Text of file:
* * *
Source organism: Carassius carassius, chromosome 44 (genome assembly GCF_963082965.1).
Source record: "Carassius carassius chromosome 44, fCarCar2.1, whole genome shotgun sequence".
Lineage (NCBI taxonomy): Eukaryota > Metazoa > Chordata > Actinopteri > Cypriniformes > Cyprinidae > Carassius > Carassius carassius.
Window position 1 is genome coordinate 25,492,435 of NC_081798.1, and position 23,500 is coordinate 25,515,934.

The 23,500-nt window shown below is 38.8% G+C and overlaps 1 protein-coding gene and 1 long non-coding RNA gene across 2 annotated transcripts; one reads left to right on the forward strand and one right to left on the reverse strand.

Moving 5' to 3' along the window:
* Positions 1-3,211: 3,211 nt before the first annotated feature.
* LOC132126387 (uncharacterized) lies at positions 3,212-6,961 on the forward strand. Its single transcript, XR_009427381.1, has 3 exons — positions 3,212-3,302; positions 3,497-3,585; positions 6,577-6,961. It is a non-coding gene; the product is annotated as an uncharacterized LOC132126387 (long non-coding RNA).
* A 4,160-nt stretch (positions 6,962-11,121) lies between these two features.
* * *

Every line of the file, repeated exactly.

Source organism: Carassius carassius, chromosome 44 (genome assembly GCF_963082965.1).
Source record: "Carassius carassius chromosome 44, fCarCar2.1, whole genome shotgun sequence".
Lineage (NCBI taxonomy): Eukaryota > Metazoa > Chordata > Actinopteri > Cypriniformes > Cyprinidae > Carassius > Carassius carassius.
Window position 1 is genome coordinate 25,492,435 of NC_081798.1, and position 23,500 is coordinate 25,515,934.

The 23,500-nt window shown below is 38.8% G+C and overlaps 1 protein-coding gene and 1 long non-coding RNA gene across 2 annotated transcripts; one reads left to right on the forward strand and one right to left on the reverse strand.

Moving 5' to 3' along the window:
* Positions 1-3,211: 3,211 nt before the first annotated feature.
* LOC132126387 (uncharacterized) lies at positions 3,212-6,961 on the forward strand. Its single transcript, XR_009427381.1, has 3 exons — positions 3,212-3,302; positions 3,497-3,585; positions 6,577-6,961. It is a non-coding gene; the product is annotated as an uncharacterized LOC132126387 (long non-coding RNA).
* A 4,160-nt stretch (positions 6,962-11,121) lies between these two features.